“I sit in my sales meetings thinking I know the prices, but I just gawk when we’re selling stuff,” Steffen said of the steady rise in home prices.

The super-competitive market pushes away some potential buyers who qualify for a conventional loan with a 20% down payment, but must compete with others who offer all the money or can make hefty down payments of 50% or more.

“You still see them [borrowers with 20% down] but they’re not as prevalent as they used to be, which is kind of a barrier for first-time home buyers because that’s all they can get,” Steffen said.

Along with house prices, rents in Southern California have skyrocketed recently, with CoreLogic reporting the median rent for a single-family home in February at $3,342 per month in the Los Angeles, Long Beach and Glendale area, up 10% from last year.

Tenants may also flee urban areas. According to data collected by The Washington Post, rents have only increased 6.7% since 2019 in Los Angeles County, but over the same period, rents have jumped 23.4% in San County. Bernardino and 21.9% in Riverside County.

“Rents for single-family homes are up more than three times from a year earlier and more than four times the pre-pandemic rate,” said Molly Boesel, senior economist at CoreLogic. “Strong employment and weak supply have pushed single-family vacancy rates to low levels and contributed to strong rental growth.”

In Claremont, there are simply too few rental units due to a lack of apartment construction over the past few decades and a shortage of family landlords, which has really strained the rental market. .

Steffen said that years ago, many Claremont residents owned a few rentals in addition to their primary residence. But since these people died, their children chose not to own them and sold the houses to people who mostly chose to live there.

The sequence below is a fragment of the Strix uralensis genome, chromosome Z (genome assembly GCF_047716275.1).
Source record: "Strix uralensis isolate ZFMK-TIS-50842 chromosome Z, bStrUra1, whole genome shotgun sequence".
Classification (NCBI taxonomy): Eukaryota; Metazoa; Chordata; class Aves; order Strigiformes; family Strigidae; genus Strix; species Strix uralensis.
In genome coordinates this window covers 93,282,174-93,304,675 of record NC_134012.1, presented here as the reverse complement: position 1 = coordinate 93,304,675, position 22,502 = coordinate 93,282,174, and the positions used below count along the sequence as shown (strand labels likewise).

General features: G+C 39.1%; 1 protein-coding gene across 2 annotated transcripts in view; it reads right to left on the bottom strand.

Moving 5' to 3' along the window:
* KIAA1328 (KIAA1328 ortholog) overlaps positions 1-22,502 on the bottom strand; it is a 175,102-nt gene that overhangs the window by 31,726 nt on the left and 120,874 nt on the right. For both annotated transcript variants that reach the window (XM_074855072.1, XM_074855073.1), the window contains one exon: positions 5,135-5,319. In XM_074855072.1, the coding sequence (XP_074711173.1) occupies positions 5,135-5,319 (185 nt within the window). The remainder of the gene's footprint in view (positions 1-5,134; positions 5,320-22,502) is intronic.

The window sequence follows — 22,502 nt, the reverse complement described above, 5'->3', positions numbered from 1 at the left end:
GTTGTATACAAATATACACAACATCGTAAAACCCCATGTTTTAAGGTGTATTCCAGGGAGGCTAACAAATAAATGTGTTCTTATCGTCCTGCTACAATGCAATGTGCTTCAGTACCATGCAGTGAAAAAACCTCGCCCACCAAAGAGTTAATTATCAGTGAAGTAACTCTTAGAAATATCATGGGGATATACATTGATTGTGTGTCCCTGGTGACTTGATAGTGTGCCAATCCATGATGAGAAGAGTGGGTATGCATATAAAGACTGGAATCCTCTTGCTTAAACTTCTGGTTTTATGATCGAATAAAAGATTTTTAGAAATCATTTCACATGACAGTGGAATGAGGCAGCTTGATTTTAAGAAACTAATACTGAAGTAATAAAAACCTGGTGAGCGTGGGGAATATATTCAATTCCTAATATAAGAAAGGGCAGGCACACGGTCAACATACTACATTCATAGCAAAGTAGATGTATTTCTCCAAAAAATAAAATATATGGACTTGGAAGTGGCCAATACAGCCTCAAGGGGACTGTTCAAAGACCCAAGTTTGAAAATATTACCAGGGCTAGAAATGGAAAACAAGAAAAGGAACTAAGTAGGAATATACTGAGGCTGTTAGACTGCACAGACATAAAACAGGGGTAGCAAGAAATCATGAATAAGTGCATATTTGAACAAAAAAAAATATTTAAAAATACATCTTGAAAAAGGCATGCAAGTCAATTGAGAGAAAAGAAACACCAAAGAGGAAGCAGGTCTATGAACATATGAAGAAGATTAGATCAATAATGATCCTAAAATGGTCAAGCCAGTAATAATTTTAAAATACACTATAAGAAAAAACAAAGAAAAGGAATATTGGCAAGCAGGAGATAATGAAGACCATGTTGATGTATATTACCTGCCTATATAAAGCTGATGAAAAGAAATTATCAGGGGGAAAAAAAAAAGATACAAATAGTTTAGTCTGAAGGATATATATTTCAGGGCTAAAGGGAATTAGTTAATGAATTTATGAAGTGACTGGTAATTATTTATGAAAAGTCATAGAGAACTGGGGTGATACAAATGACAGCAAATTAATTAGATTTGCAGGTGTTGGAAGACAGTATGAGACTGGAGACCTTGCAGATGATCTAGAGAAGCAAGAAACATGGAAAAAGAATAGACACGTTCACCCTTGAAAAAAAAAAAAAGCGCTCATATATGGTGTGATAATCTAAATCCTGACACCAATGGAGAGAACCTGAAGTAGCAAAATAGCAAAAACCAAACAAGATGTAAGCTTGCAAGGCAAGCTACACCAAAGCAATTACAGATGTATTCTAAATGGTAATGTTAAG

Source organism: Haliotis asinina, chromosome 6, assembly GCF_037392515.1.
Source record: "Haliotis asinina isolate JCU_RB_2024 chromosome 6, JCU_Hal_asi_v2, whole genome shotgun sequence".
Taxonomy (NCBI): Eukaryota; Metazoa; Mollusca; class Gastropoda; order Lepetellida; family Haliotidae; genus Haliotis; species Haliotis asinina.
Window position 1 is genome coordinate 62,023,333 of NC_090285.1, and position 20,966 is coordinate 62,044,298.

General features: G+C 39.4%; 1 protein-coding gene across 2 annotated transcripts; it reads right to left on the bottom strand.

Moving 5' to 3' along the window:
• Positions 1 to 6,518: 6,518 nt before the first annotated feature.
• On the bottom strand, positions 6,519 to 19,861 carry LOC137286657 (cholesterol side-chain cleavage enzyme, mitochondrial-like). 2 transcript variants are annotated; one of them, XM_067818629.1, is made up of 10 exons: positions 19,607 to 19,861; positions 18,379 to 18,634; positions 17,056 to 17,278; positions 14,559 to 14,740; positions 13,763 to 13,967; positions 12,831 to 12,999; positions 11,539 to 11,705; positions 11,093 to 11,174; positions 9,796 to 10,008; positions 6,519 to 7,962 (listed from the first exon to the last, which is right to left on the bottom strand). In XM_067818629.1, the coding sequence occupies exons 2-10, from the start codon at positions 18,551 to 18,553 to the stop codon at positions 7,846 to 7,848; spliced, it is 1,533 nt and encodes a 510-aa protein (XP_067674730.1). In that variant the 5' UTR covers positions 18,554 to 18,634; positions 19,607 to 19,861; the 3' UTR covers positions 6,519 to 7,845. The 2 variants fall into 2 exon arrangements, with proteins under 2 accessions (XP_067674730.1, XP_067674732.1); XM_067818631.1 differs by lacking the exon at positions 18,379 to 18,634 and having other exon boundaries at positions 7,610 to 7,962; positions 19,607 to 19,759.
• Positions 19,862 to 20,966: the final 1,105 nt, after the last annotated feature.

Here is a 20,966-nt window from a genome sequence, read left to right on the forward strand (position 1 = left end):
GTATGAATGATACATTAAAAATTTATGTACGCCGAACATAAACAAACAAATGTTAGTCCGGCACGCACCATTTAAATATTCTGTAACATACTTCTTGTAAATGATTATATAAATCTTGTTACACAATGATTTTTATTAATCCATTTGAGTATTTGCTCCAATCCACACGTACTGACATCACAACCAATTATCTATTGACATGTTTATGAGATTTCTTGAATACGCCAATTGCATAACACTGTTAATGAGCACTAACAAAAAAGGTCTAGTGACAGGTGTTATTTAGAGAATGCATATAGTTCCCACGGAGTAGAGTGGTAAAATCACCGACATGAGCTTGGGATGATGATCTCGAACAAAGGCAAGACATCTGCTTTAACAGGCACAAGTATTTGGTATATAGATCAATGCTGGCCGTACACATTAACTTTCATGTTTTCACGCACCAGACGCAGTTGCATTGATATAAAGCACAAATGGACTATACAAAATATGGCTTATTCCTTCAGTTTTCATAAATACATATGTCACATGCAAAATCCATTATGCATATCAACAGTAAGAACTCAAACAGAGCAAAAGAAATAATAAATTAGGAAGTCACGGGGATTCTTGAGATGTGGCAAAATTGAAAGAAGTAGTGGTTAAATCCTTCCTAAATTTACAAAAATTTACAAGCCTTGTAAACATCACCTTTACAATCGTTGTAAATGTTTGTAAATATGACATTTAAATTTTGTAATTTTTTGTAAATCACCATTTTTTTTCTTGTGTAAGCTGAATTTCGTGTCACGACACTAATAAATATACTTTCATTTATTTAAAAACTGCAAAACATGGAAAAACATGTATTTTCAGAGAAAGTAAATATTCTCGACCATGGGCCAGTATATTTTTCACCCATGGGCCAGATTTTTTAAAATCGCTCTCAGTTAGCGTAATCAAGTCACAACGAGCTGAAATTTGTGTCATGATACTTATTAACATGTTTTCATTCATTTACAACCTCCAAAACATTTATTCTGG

So what is the solution? Steffen hopes to see more high-density housing, including multi-story buildings with many single-story apartments that residents could access via an elevator. He pointed out that many young homebuyers aren’t obsessed with mansion-style single-family homes, and many would prefer the flexibility of a smaller unit within walking distance of restaurants, transportation and colleges. These units would also be popular with older residents looking to downsize.

Which brings us to South Village, which is currently going through the commissioning process, but initial designs include many units as Steffen describes. His only complaint so far is the lack of units offered for sale.

“A lot of [South Village] will be on the rental market, which is unfortunate in my opinion. I actually think there’s a demand for people to get equity in their homes and it’s a chance to build that equity. And at least be in the housing market where they can enjoy appreciation and leverage from there.

One thing he’s not a fan of is all the laws coming out of Sacramento regulating what gets built and where.

“I think they’re trying to legislate a solution to the lack of housing and they’ve almost gotten no one to want to build the kind of housing they’re trying to legislate in,” Steffen said, citing AB 1482 which limits rent increases, among other regulations.

“Would you like to own a building where your repair costs could skyrocket and where you still have to maintain [the building], but you can’t adjust the rent? People might say that [Consumer Price Index] protects you, but the truth is, construction costs don’t correlate very well with the CPI,” he said. “It’s a much tougher world for landlords and it’s no longer an attractive investment for a lot of people.”